Your worst weight loss enemy may be sitting at the table with you

Laura Tedesco

What others say about your body and eating habits matters — much more than we thought. (Photo: Getty Images)

Feeling good about your body may be the push you need to slim down. Women whose loved ones reassure them about their size are more likely to lose weight, a new study in the journal Personal Relationships reveals.

By contrast, ladies who feel less accepted by family and friends are more prone to packing on weight on over time.

In the past, scientists had speculated that weight dissatisfaction — that is, feeling uncomfortable in your own skin — was necessary for weight loss. But more recently, research has suggested that a lack of body confidence may just deter people from exercising and encourage them to binge eat — and clearly, neither of those are conducive to cutting back.

University of Waterloo researchers wanted to test a new theory: that feeling accepted may actually promote weight loss. To do so, they recruited more than 100 young women — a population notoriously conscious about weight — and measured their body mass index (BMI), self-esteem, and weight concerns. They also asked the women how loved ones, whether a family member, friend, or romantic partner, responded when they expressed insecurity about their size.

Related: Here’s How Much Weight We Actually Gain Over the Holidays

Over the course of the study, which lasted several months, the average participant gained about two pounds; however, this amount varied according to the types of weight-related messages the women heard from loved ones. Specifically, among weight-conscious gals, those who received few body-positive messages tended to gain more weight. Interestingly, women who didn’t tend to worry about their weight, yet reported feeling pressure to slim down from loved ones, gained weight over time, too. 

Women who worried about their weight, yet reported high levels of acceptance, either maintained their weight or even lost a few pounds over the study period.

What does acceptance sound like? “People were probably hearing their close friends and family say things like, ‘You’re fine just the way you are — you don’t need to lose weight,’” says study author Christine Logel, an assistant professor of social development studies at the University of Waterloo.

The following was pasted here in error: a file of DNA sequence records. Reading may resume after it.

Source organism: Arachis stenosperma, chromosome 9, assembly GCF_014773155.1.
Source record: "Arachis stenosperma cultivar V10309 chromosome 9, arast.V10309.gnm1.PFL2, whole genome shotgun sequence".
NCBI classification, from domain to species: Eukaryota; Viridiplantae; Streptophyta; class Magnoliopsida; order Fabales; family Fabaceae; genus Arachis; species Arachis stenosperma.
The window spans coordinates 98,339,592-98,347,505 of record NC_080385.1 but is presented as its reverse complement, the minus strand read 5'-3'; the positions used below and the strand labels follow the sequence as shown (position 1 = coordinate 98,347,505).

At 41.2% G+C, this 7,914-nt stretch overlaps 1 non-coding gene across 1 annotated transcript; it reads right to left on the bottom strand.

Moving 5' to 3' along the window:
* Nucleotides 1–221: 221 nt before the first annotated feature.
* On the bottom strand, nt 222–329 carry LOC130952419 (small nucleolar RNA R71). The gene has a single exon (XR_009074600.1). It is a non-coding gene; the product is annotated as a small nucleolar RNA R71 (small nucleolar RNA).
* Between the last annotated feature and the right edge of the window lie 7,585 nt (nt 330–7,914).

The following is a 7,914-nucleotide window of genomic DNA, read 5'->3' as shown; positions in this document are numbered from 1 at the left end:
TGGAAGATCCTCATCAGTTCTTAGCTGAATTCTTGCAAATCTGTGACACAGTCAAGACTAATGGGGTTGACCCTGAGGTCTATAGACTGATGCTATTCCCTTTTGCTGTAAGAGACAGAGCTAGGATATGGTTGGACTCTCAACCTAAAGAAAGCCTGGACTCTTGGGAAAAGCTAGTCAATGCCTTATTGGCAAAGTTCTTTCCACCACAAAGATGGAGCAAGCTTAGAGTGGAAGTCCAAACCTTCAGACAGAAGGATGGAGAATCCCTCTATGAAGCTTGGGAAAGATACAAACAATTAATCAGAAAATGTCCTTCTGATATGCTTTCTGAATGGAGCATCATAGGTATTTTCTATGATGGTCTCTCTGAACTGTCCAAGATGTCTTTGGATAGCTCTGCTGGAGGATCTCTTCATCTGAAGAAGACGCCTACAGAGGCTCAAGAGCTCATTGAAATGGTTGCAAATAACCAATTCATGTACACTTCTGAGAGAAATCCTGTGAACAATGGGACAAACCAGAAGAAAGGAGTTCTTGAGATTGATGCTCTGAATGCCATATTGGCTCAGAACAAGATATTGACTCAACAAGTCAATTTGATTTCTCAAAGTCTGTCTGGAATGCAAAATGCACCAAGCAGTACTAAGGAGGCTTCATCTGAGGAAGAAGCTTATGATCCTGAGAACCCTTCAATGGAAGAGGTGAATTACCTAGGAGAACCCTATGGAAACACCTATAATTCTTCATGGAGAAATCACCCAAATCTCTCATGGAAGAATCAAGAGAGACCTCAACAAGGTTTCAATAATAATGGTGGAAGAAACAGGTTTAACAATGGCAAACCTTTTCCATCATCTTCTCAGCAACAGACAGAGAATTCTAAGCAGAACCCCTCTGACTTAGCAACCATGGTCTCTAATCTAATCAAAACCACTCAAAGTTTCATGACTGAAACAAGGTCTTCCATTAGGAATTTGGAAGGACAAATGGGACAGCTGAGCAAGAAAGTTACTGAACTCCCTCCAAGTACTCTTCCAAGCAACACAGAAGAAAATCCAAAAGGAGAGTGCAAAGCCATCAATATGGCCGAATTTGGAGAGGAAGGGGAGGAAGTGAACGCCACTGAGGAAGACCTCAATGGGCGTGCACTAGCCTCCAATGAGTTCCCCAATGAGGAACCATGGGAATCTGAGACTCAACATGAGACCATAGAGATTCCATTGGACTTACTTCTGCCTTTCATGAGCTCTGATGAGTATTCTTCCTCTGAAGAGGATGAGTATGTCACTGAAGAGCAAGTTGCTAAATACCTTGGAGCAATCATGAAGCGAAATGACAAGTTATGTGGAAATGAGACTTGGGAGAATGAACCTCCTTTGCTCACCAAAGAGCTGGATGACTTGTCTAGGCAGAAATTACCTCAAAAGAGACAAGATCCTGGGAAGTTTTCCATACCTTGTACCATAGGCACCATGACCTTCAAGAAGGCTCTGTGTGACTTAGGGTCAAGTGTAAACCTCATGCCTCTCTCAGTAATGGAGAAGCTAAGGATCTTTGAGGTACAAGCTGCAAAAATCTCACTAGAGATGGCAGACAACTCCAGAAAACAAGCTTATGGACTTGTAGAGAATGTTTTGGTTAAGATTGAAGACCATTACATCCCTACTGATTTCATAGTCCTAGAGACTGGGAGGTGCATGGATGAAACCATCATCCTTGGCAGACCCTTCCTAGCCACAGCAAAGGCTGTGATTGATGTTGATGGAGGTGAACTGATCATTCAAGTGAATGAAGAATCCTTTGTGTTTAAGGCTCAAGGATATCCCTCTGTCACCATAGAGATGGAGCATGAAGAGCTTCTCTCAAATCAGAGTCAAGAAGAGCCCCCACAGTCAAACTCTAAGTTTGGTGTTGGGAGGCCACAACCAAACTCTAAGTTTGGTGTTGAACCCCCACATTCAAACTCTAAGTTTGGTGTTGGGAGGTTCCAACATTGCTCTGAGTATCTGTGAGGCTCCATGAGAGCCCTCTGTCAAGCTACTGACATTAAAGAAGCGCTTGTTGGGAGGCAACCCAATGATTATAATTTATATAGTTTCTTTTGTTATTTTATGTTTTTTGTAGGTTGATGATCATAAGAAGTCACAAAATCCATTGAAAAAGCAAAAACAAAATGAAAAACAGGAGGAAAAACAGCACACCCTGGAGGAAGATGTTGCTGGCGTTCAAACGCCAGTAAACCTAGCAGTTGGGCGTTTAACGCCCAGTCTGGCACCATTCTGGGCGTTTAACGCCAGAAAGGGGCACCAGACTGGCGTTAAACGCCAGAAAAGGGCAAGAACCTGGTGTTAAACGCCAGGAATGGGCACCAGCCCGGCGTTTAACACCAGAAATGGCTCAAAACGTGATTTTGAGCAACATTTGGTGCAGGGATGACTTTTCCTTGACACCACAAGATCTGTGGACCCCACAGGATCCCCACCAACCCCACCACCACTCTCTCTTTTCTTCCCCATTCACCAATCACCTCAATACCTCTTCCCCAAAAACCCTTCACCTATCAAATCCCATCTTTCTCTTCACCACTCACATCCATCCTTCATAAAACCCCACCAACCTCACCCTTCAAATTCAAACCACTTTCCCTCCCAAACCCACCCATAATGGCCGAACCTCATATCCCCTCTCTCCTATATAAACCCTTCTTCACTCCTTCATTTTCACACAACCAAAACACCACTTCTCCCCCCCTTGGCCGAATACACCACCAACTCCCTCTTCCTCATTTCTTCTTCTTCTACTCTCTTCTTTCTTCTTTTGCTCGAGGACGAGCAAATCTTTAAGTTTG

While that might sound like permission to pack it on, these types of body-positive messages may actually encourage overweight people to set weight-loss goals for their own reasons — not because they feel pressured into doing so. “When we’re setting goals because that’s what we want to do, we tend to be more successful than when we’re doing something because other people are putting pressure on us,” explains Logel.

Plus, feeling accepted can alleviate the anxiety associated with poor self-esteem. “We know that stress causes weight gain over time,” Logel says. “Weight-acceptance messages from loved ones just take the pressure off.” That may reduce the desire to stress-eat or provide enough of a confidence boost that you decide to hit the gym.

Related: 9 Secrets to Lasting Weight Loss

Unfortunately, you can’t always stop your family from critiquing your physique, especially during the holidays, when you’re probably allowing yourself to indulge — for all of your loved ones to see. So how can you steel yourself against the negative comments?

Establish your allies before you sit down to dinner. “If your aunt says, ‘Do you really need another helping of mashed potatoes?’ and you lock eyes with your sister, you both roll your eyes, and you go back to eating, that sets a different tone for you,” says Logel. “It reminds you that your aunt may feel that way, but that the people who really matter love you just the way you are.”

Similarly, if you’re really concerned, consider filling in your significant other beforehand — My grandma will probably say something hurtful about my weight — and ask him or her to defend you when you the comments start flying. If he responds to your grandma by saying, “Well, I think she’s beautiful,” you’ll feel supported, and “that can set the tone for the whole family — that that’s just not how we talk to each other,” says Logel. Prefer to set her straight yourself? A simple “Thanks, but that’s not helpful, Grandma” can quickly change the course of the conversation.